What’s really irksome though is, despite how little effort was put into making the story actually interesting, there was a lot of effort put into trying to trick viewers into seeing it as interesting. Many scenes cut to shots of black and white with old-timey texturing, and there are even a couple of moments with photographers involved where the screen freezes for a second in this texture and coloration to show everybody the picture that was just taken. This would be really cool, if they used the actual footage and pictures, but they don’t. It’s still Tobey Maguire and his prosthetic warts. The only reason I can think of for using this effect is to remind viewers that this is being recorded, as if the camera flash and Fischer’s hissy fits about how much noise the cameras are making aren’t enough to clue us in. The hope probably was that someone, somewhere, would find this effect interesting, but that’s two clicks in Photoshop. It’s nothing.

Bobby Fischer got bored with chess because all his peers were just regurgitating opening lines and barely playing any actual chess, and I got bored with this movie because it was just regurgitating biopic cliches and not actually telling a story.

There’s a lot of talk about how Spassky applauded Fischer after his victory, which really happened, and chess grand masters were moved to tears by how beautifully he played, but outside of two or three particularly famous moves in the match with Spassky, we’re not really shown any chess at all. It’s not necessary in every movie about games to show the game that’s being played — movies should be about the people doing the thing, not the thing that they’re doing — but in a movie like this where the plot is tied so directly to gameplay it’d at least help. Chess is an incredibly complicated game, but it’s easy to dumb down for an audience. This is where a character who doesn’t know anything about chess, absent from the movie, would be really helpful. They could use him as an entryway to explain what makes Fischer so good, and then we can actually see some games, and then they can actually show the grandmasters being moved to tears and how nobody ever applauds their opponent, and it can have a real affect on viewers when they discover it first hand instead of being fed this information by newsreel. Isn’t “show, don’t tell” one of the most basic tenets of storytelling?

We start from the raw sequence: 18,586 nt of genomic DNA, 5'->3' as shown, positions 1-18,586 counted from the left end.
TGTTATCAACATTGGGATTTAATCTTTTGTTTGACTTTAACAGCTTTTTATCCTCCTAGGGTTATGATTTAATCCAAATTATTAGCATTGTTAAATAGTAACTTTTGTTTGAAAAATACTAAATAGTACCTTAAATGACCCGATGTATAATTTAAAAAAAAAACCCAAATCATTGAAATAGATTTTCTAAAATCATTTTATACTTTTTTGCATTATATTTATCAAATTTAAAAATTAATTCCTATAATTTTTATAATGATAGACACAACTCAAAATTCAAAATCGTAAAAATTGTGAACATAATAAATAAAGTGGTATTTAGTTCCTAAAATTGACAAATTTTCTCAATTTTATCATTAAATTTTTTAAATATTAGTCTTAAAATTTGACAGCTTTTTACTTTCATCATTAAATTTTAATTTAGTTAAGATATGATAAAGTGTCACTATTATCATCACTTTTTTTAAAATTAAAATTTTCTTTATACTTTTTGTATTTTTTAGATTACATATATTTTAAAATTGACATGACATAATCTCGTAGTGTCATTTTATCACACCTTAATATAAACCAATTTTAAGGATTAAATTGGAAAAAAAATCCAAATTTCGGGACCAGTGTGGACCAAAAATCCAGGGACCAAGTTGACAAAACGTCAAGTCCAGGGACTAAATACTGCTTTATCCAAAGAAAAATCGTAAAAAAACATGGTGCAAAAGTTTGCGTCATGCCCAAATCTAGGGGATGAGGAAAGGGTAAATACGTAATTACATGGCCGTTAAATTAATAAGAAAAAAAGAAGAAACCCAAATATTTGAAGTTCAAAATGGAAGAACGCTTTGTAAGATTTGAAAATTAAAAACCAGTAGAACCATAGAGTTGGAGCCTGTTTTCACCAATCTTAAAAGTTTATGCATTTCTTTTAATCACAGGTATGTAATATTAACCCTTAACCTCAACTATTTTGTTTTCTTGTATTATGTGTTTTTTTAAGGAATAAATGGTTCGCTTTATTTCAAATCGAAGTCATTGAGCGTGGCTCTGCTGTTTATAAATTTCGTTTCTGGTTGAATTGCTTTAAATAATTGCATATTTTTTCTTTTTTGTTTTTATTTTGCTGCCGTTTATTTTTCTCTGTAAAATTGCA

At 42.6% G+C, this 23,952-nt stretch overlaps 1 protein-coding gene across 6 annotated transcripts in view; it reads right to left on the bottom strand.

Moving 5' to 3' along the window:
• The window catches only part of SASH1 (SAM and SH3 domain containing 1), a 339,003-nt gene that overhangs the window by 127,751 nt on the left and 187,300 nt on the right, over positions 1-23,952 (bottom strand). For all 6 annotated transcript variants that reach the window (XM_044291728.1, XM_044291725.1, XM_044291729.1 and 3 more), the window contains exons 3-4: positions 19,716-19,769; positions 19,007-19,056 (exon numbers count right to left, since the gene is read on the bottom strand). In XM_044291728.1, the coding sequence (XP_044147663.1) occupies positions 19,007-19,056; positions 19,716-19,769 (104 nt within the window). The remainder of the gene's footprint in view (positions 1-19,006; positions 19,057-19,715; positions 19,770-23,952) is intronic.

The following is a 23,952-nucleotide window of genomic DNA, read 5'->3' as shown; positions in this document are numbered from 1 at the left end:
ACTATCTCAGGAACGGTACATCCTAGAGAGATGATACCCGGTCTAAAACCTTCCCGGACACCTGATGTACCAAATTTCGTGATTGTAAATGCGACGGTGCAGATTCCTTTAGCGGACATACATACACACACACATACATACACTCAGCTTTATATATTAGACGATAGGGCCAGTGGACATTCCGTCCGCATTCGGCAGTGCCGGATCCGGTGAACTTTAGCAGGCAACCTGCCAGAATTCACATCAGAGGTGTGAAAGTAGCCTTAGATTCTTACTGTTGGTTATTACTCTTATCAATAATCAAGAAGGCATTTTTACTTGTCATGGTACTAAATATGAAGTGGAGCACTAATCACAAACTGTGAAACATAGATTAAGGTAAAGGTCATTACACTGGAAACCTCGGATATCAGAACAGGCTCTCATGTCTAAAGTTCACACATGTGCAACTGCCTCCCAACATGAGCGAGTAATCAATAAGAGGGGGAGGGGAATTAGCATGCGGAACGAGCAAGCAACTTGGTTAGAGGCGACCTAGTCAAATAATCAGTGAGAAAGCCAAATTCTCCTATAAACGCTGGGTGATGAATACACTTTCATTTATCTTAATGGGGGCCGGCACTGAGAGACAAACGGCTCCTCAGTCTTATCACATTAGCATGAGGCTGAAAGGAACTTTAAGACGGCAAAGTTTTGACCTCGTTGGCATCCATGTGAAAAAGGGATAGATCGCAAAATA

They even add in a prostitute character (Évelyne Brochu) to make a big deal out of taking Fischer’s virginity because, man, what…

This lady’s entire onscreen presence is in a few scenes that can’t total more than two minutes of screentime, in which she tries to get Fischer into bed and they establish that Fischer doesn’t really care about getting into bed. Then, an hour and a half of movie time later, it cuts back to her in the hotel lobby watching him play Spassky and bragging about having had sex with him. It’s one of the most baffling nonsequiters I’ve ever seen in a movie. Donna is the only person in the movie who is impacted even a little bit by her being there. She has absolutely no effect on any other element of the plot. The entire apparatus is at best moronically counterintuitive, at worst callously sexist and still moronically counterintuitive.

So much trouble has been gone to to make it seem like there’s something unique or interesting about Pawn Sacrifice, but there just isn’t. No matter how you dress up a boring movie with a poor plot, that’s what it will always be underneath.

Leopold Knopp is a formerly professional film critic, licensed massage therapist and journalism student at the University of North Texas. Howl at the moon. I’ve had a change of heart about reader input. It is now welcomed and encouraged. Like Reel Entropy on Facebook, follow it on Twitter @reelentropy, and shoot questions to reelentropy@gmail.com.